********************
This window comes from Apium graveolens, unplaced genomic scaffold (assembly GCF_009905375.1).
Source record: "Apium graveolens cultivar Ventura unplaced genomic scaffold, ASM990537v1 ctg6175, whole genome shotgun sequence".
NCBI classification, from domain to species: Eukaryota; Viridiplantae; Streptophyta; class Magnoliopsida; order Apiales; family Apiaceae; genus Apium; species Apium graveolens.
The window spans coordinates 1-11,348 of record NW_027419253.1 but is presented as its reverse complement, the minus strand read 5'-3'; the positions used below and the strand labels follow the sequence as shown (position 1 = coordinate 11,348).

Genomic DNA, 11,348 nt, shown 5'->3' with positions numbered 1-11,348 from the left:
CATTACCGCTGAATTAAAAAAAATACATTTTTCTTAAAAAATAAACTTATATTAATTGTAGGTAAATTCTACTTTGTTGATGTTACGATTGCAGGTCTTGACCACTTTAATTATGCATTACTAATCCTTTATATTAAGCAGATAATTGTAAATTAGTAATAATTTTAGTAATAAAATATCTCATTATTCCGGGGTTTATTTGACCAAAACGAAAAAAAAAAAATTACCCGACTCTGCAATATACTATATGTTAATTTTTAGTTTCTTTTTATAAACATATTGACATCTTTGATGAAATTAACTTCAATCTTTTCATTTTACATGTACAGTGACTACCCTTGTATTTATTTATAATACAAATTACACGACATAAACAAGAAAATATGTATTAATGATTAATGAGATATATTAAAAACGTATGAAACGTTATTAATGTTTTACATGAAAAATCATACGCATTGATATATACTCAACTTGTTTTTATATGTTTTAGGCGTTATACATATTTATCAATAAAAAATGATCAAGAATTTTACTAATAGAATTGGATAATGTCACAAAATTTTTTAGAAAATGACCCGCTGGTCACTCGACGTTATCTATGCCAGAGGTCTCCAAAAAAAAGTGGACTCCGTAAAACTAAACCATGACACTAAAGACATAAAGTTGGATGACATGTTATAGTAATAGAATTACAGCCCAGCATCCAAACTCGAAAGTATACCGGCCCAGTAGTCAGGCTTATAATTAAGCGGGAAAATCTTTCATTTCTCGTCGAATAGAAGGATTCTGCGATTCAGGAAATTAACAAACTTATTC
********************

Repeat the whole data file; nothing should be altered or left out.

This window comes from Apium graveolens, unplaced genomic scaffold (assembly GCF_009905375.1).
Source record: "Apium graveolens cultivar Ventura unplaced genomic scaffold, ASM990537v1 ctg6175, whole genome shotgun sequence".
NCBI classification, from domain to species: Eukaryota; Viridiplantae; Streptophyta; class Magnoliopsida; order Apiales; family Apiaceae; genus Apium; species Apium graveolens.
The window spans coordinates 1-11,348 of record NW_027419253.1 but is presented as its reverse complement, the minus strand read 5'-3'; the positions used below and the strand labels follow the sequence as shown (position 1 = coordinate 11,348).

Genomic DNA, 11,348 nt, shown 5'->3' with positions numbered 1-11,348 from the left:
CATTACCGCTGAATTAAAAAAAATACATTTTTCTTAAAAAATAAACTTATATTAATTGTAGGTAAATTCTACTTTGTTGATGTTACGATTGCAGGTCTTGACCACTTTAATTATGCATTACTAATCCTTTATATTAAGCAGATAATTGTAAATTAGTAATAATTTTAGTAATAAAATATCTCATTATTCCGGGGTTTATTTGACCAAAACGAAAAAAAAAAAATTACCCGACTCTGCAATATACTATATGTTAATTTTTAGTTTCTTTTTATAAACATATTGACATCTTTGATGAAATTAACTTCAATCTTTTCATTTTACATGTACAGTGACTACCCTTGTATTTATTTATAATACAAATTACACGACATAAACAAGAAAATATGTATTAATGATTAATGAGATATATTAAAAACGTATGAAACGTTATTAATGTTTTACATGAAAAATCATACGCATTGATATATACTCAACTTGTTTTTATATGTTTTAGGCGTTATACATATTTATCAATAAAAAATGATCAAGAATTTTACTAATAGAATTGGATAATGTCACAAAATTTTTTAGAAAATGACCCGCTGGTCACTCGACGTTATCTATGCCAGAGGTCTCCAAAAAAAAGTGGACTCCGTAAAACTAAACCATGACACTAAAGACATAAAGTTGGATGACATGTTATAGTAATAGAATTACAGCCCAGCATCCAAACTCGAAAGTATACCGGCCCAGTAGTCAGGCTTATAATTAAGCGGGAAAATCTTTCATTTCTCGTCGAATAGAAGGATTCTGCGATTCAGGAAATTAACAAACTTATTC